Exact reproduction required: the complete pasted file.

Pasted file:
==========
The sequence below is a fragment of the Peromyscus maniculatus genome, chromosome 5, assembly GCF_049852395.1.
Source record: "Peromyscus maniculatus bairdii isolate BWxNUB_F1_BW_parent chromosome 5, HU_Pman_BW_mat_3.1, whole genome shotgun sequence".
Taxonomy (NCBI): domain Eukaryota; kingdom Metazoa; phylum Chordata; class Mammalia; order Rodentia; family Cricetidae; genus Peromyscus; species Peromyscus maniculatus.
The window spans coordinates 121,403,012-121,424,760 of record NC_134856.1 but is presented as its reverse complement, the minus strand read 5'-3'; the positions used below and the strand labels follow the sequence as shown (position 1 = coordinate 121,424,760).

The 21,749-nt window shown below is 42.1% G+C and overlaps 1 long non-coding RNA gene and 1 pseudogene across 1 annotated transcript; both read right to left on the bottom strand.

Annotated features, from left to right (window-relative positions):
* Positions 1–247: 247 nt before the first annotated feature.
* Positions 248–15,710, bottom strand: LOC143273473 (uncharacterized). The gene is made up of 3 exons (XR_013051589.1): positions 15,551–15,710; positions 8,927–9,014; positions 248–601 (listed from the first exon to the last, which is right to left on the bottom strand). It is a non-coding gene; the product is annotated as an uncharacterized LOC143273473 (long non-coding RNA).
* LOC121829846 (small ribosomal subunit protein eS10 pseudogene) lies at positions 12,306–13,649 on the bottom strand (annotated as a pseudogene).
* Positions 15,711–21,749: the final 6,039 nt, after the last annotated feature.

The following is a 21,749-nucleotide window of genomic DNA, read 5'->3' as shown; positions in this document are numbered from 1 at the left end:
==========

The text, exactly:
The sequence below is a fragment of the Peromyscus maniculatus genome, chromosome 5, assembly GCF_049852395.1.
Source record: "Peromyscus maniculatus bairdii isolate BWxNUB_F1_BW_parent chromosome 5, HU_Pman_BW_mat_3.1, whole genome shotgun sequence".
Taxonomy (NCBI): domain Eukaryota; kingdom Metazoa; phylum Chordata; class Mammalia; order Rodentia; family Cricetidae; genus Peromyscus; species Peromyscus maniculatus.
The window spans coordinates 121,403,012-121,424,760 of record NC_134856.1 but is presented as its reverse complement, the minus strand read 5'-3'; the positions used below and the strand labels follow the sequence as shown (position 1 = coordinate 121,424,760).

The 21,749-nt window shown below is 42.1% G+C and overlaps 1 long non-coding RNA gene and 1 pseudogene across 1 annotated transcript; both read right to left on the bottom strand.

Annotated features, from left to right (window-relative positions):
* Positions 1–247: 247 nt before the first annotated feature.
* Positions 248–15,710, bottom strand: LOC143273473 (uncharacterized). The gene is made up of 3 exons (XR_013051589.1): positions 15,551–15,710; positions 8,927–9,014; positions 248–601 (listed from the first exon to the last, which is right to left on the bottom strand). It is a non-coding gene; the product is annotated as an uncharacterized LOC143273473 (long non-coding RNA).
* LOC121829846 (small ribosomal subunit protein eS10 pseudogene) lies at positions 12,306–13,649 on the bottom strand (annotated as a pseudogene).
* Positions 15,711–21,749: the final 6,039 nt, after the last annotated feature.

The following is a 21,749-nucleotide window of genomic DNA, read 5'->3' as shown; positions in this document are numbered from 1 at the left end: